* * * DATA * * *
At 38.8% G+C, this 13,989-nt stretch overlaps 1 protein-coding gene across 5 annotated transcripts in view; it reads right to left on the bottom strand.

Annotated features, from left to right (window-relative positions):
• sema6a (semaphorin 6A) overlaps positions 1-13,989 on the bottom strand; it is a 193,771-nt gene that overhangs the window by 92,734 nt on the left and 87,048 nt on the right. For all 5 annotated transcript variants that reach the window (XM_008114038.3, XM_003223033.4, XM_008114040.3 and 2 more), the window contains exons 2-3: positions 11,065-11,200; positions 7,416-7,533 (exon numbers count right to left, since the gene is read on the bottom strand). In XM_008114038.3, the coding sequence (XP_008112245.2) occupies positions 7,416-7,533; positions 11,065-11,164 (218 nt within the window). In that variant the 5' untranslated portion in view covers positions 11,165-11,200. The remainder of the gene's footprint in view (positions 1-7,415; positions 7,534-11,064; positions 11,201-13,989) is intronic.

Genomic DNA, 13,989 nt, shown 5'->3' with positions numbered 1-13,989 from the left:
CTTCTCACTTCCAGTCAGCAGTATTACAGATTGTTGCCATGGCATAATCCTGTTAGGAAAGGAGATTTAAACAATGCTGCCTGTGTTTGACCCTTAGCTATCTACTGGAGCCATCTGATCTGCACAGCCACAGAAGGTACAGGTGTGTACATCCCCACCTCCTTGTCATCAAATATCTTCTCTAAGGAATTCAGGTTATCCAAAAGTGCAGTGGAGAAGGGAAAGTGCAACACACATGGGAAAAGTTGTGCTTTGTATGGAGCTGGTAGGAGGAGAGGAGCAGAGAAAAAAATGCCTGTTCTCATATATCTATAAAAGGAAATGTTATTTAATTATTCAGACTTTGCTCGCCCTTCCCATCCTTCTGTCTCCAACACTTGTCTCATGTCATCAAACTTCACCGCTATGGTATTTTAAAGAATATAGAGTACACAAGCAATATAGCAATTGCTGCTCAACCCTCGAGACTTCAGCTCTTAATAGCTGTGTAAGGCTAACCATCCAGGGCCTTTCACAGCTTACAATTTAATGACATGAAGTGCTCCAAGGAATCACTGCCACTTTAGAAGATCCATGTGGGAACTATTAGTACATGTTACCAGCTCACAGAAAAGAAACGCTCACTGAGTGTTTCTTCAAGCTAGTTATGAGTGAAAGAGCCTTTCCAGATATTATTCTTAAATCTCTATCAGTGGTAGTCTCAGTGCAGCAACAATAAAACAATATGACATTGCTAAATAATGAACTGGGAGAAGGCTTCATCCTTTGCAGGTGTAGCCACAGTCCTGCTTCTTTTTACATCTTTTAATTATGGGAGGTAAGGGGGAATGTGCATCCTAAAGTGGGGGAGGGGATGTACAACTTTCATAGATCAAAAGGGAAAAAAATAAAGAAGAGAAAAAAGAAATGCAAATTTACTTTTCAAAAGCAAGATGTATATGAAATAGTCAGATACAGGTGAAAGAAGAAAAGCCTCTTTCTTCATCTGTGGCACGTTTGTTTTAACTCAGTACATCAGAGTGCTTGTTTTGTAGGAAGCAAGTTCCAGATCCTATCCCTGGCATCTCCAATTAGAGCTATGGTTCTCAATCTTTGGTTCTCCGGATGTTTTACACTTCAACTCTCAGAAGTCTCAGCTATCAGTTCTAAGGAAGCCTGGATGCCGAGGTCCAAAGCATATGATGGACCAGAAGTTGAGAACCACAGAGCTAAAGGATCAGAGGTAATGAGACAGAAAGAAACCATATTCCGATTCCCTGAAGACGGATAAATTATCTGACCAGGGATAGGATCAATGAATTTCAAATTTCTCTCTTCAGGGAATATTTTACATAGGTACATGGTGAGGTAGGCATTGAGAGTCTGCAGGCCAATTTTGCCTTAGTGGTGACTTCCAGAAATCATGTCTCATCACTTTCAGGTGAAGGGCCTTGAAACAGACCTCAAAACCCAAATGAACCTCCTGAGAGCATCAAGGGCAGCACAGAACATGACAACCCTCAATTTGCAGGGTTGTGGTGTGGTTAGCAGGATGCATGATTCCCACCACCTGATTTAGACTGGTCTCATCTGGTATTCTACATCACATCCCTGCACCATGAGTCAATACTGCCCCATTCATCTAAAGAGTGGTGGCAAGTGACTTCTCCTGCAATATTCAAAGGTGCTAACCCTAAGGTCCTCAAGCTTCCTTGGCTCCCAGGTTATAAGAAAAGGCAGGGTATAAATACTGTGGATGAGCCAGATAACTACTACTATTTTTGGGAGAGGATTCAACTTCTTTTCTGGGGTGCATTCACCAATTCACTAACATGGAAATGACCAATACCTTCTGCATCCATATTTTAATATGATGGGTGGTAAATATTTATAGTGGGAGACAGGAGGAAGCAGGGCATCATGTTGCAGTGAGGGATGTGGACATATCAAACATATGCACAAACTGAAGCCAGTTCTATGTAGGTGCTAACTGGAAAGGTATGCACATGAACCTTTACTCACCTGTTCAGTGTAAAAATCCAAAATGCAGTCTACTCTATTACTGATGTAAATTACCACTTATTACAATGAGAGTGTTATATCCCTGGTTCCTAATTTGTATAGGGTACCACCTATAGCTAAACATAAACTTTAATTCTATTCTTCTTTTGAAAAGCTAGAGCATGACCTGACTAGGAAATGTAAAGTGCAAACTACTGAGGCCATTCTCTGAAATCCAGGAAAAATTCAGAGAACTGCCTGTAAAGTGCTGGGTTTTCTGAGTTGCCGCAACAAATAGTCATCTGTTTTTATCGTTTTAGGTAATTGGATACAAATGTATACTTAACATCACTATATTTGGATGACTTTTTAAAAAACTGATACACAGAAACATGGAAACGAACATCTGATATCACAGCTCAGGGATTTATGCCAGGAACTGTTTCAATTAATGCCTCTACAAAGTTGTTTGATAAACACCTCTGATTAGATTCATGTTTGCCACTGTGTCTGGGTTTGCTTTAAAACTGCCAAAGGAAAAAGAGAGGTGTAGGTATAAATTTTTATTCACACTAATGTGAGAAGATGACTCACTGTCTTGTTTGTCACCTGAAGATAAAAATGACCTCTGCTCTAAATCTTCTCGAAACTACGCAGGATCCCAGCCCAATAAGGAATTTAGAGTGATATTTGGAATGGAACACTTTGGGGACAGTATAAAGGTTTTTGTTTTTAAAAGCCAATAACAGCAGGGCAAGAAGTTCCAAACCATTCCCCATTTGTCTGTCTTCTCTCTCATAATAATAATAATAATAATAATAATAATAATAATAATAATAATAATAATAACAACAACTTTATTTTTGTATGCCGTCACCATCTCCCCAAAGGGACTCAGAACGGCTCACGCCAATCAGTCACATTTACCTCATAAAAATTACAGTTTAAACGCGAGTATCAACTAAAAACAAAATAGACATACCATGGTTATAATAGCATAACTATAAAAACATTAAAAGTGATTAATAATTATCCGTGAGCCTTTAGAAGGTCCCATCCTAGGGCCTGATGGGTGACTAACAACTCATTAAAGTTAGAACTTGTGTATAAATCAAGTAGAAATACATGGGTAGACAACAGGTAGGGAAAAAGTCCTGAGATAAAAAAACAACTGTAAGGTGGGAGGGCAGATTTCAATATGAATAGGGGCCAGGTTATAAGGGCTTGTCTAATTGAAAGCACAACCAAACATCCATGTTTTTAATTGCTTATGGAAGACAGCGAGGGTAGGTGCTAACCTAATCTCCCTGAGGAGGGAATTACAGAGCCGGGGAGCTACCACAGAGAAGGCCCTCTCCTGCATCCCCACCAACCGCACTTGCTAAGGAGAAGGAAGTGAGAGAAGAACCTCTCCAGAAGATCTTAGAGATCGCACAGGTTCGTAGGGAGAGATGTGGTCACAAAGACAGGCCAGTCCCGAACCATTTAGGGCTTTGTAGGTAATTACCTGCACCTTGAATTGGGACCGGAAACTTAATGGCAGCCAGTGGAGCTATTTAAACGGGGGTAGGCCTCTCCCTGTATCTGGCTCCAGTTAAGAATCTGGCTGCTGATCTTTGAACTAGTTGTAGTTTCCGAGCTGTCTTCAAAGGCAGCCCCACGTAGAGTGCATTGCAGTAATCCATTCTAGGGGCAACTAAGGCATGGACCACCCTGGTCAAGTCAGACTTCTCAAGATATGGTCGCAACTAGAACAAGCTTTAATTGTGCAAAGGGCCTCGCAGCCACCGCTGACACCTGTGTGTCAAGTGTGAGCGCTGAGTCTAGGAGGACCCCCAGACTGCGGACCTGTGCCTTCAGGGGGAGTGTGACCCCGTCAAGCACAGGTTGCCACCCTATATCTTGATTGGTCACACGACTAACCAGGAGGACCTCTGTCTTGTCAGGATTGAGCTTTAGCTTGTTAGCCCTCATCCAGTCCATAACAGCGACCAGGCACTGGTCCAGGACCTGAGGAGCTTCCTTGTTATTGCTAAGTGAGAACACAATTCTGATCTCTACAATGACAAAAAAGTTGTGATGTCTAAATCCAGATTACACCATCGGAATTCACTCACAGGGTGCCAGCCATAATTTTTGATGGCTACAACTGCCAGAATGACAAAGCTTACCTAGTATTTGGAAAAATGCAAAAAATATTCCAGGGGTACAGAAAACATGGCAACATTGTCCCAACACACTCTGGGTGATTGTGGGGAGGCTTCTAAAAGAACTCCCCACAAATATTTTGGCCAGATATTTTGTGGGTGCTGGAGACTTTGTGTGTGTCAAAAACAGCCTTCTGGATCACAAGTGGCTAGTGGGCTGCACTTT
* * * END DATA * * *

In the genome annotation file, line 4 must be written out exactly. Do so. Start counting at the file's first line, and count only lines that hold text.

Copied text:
Genomic DNA, 13,989 nt, shown 5'->3' with positions numbered 1-13,989 from the left: